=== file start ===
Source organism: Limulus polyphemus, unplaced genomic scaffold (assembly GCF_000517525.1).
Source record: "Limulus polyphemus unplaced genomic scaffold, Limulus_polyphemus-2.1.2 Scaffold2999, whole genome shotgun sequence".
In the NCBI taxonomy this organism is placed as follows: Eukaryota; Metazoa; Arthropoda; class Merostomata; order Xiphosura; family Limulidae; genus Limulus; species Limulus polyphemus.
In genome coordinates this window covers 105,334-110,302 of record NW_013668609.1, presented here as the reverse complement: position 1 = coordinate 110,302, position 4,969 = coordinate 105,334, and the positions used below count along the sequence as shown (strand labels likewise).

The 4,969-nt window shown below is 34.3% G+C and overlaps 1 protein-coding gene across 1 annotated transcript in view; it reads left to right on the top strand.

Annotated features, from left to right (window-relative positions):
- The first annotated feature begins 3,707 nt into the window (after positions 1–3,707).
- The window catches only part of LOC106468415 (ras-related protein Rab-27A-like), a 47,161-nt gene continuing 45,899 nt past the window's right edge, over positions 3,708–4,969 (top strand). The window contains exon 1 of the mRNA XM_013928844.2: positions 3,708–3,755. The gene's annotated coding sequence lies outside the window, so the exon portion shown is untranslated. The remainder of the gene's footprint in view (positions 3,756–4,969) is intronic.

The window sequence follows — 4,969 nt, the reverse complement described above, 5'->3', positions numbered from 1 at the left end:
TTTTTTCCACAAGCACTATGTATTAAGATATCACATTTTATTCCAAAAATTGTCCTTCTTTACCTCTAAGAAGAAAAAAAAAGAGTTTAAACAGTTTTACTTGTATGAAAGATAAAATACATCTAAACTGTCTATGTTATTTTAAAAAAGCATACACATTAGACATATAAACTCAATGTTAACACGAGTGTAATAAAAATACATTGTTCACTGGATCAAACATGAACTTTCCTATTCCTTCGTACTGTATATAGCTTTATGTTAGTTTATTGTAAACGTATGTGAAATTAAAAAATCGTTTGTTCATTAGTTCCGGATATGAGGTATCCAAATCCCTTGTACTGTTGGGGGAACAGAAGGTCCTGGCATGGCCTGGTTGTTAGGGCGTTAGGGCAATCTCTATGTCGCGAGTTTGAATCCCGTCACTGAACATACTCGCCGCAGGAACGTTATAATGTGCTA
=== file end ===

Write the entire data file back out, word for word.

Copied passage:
Source organism: Limulus polyphemus, unplaced genomic scaffold (assembly GCF_000517525.1).
Source record: "Limulus polyphemus unplaced genomic scaffold, Limulus_polyphemus-2.1.2 Scaffold2999, whole genome shotgun sequence".
In the NCBI taxonomy this organism is placed as follows: Eukaryota; Metazoa; Arthropoda; class Merostomata; order Xiphosura; family Limulidae; genus Limulus; species Limulus polyphemus.
In genome coordinates this window covers 105,334-110,302 of record NW_013668609.1, presented here as the reverse complement: position 1 = coordinate 110,302, position 4,969 = coordinate 105,334, and the positions used below count along the sequence as shown (strand labels likewise).

The 4,969-nt window shown below is 34.3% G+C and overlaps 1 protein-coding gene across 1 annotated transcript in view; it reads left to right on the top strand.

Annotated features, from left to right (window-relative positions):
- The first annotated feature begins 3,707 nt into the window (after positions 1–3,707).
- The window catches only part of LOC106468415 (ras-related protein Rab-27A-like), a 47,161-nt gene continuing 45,899 nt past the window's right edge, over positions 3,708–4,969 (top strand). The window contains exon 1 of the mRNA XM_013928844.2: positions 3,708–3,755. The gene's annotated coding sequence lies outside the window, so the exon portion shown is untranslated. The remainder of the gene's footprint in view (positions 3,756–4,969) is intronic.

The window sequence follows — 4,969 nt, the reverse complement described above, 5'->3', positions numbered from 1 at the left end:
TTTTTTCCACAAGCACTATGTATTAAGATATCACATTTTATTCCAAAAATTGTCCTTCTTTACCTCTAAGAAGAAAAAAAAAGAGTTTAAACAGTTTTACTTGTATGAAAGATAAAATACATCTAAACTGTCTATGTTATTTTAAAAAAGCATACACATTAGACATATAAACTCAATGTTAACACGAGTGTAATAAAAATACATTGTTCACTGGATCAAACATGAACTTTCCTATTCCTTCGTACTGTATATAGCTTTATGTTAGTTTATTGTAAACGTATGTGAAATTAAAAAATCGTTTGTTCATTAGTTCCGGATATGAGGTATCCAAATCCCTTGTACTGTTGGGGGAACAGAAGGTCCTGGCATGGCCTGGTTGTTAGGGCGTTAGGGCAATCTCTATGTCGCGAGTTTGAATCCCGTCACTGAACATACTCGCCGCAGGAACGTTATAATGTGCTA